Jimmy Chassaing ‘09 ~ On Anthony Bourdain, Bond Trading, and Badgers
Spring Hill College alumnus Jimmy Chassaing lives his life by a simple philosophy: Move. As far as you can, as much as you can. Chassaing explains that he adopted the sentiment after hearing it explained by celebrity chef and author Anthony Bourdain.
“Bourdain urges people to open their minds, get off the couch, and move—whether it’s across the ocean, or simply across the river,” Chassaing says. “He advocates walking in someone else’s shoes, or at least eating their food. The end result—better understanding and acceptance of cultures, lifestyles, and human nature—is a plus for everybody.”
After living in St. Louis, Mo., his entire life, moving to Mobile, Ala., was a life-changing experience. Though he was connected to Spring Hill College as a legacy, (mother, Lisa Howe Chassaing ’76, his uncle, Larry Howe ’81, and aunt, Mary Crider Howe ’81) Chassaing applied to several schools along the Gulf Coast. However, a visit to campus and earning a spot on the men’s tennis team were all it took to convince Chassaing that SHC was the right fit.
Chassaing also found his true career calling at Spring Hill, graduating with a double major in Finance/Economics and Accounting. Now in Denver, Colo., he serves as associate vice president for Investment Professionals, Inc., and specializes in municipal bond trading. Chassaing attributes much of his professional success to the solid foundation provided by professors on The Hill.
“I enjoyed all of my business division classes, but Dr. Larriviere deserves a shout-out,” says Chassaing. “Not only is he a cool guy, but he also earned my respect early on as an educator because of his work ethic and the expectations he has for students. Everything was fair game on his exams. The hours I spent going over my economics lecture notes and textbooks helped me learn the most from those classes.”
Though Chassaing worked hard in the classroom, he also enjoyed Mardi Gras, crawfish boils, trips to New Orleans, and spending time at the beach with friends. Along the way, Chassaing learned valuable lessons in and out of the classroom—including time management skills, the value of service work, and the importance of having an open mind when meeting someone for the first time.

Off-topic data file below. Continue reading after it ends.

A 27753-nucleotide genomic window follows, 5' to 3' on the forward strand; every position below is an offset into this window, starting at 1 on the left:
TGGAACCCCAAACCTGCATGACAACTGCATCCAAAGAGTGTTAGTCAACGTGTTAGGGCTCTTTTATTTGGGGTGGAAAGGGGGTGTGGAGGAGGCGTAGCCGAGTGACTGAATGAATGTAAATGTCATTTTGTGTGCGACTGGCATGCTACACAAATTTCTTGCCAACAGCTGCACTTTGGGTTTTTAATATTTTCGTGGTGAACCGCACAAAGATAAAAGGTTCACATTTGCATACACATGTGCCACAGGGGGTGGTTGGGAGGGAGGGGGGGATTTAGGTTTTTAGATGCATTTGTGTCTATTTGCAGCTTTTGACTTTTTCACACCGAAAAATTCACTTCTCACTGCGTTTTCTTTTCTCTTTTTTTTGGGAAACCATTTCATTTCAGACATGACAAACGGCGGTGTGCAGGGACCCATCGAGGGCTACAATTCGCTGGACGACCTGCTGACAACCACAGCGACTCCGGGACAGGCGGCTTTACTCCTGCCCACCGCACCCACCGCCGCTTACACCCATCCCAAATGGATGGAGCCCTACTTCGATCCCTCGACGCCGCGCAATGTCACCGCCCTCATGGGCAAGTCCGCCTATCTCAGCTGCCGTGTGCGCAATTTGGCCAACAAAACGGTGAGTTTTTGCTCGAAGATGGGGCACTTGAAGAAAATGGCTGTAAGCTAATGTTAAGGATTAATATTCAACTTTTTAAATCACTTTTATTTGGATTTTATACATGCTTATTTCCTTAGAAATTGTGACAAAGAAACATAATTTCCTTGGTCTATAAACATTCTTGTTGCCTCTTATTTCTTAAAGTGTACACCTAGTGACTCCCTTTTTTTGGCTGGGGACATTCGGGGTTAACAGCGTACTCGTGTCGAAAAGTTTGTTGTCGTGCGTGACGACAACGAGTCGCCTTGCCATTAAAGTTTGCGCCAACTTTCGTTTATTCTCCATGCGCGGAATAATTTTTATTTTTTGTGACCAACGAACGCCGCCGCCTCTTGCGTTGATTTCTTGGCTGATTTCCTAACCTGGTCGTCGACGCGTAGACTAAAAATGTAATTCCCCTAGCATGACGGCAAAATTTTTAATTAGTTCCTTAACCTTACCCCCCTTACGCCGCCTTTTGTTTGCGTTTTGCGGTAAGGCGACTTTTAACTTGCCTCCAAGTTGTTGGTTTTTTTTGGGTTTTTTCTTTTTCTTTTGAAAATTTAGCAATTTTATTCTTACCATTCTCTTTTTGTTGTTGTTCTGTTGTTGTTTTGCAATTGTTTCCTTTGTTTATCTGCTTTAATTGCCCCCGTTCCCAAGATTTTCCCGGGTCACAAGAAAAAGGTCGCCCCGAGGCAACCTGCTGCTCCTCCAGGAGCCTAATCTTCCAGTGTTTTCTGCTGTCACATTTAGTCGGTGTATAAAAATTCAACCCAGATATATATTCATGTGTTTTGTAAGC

“I came to Spring Hill intending to branch out and make new friends, but was able to do so much more than that,” says Chassaing. “SHC’s student population is very geographically diverse, which sets it apart from other schools. I learned that everyone has a different story to tell—where they came from, how they grew up. It’s very important to listen to these stories if you want to connect with people.”
SHC: What makes Spring Hill stand out from other colleges?
JC: Every once in a while someone will see a photograph from Spring Hill and ask “Did you go to college or a country club?” I love hearing that because it’s a reflection of the school’s commitment to maintaining a gorgeous campus where more than 1,200 students live for four years. SHC’s dorms are nestled in arguably the nicest neighborhood in Mobile, and you can’t complain about being 38 miles from the nearest beach!
SHC: What makes you proud to be an alumnus of Spring Hill College?
JC: With eight years of Jesuit education, I am able to explain to friends what it means to be a Man for Others. I also believe that the size of Spring Hill allowed me to be much more involved than if I had gone to a larger university with 30,000 people. I’m extremely grateful for that.
SHC: Do you still keep in touch with friends from Spring Hill College?
JC: Absolutely! Rarely a day goes by that I haven’t texted, chatted, or spoken with a Badger. Every year, there’s either a wedding, beach trip, or Mardi Gras that will reunite me with friends from Spring Hill.
SHC: Advice to Spring Hill College freshmen?
JC: Double major in a different area of study, because that’s what interests you. Get to know faculty and staff. Go to the beach and New Orleans often. Go on a service trip for hurricane relief because you have no idea what it’s like to have 10 feet of water in your house. But, most importantly, whether it’s you or your parents, identify who is financing your college education and experience, and never let them down.
In his spare time, Chassaing skis, hikes, attends concerts at Red Rocks Amphitheater, and cheers on the Denver Broncos and Colorado Rockies. He volunteers at Arrupe High school in Arvada, Colo., and is a member of the Young Arrupe Philanthropists in Denver. Chassaing serves on the Spring Hill College Alumni Board and is a former president of the St. Louis Alumni chapter.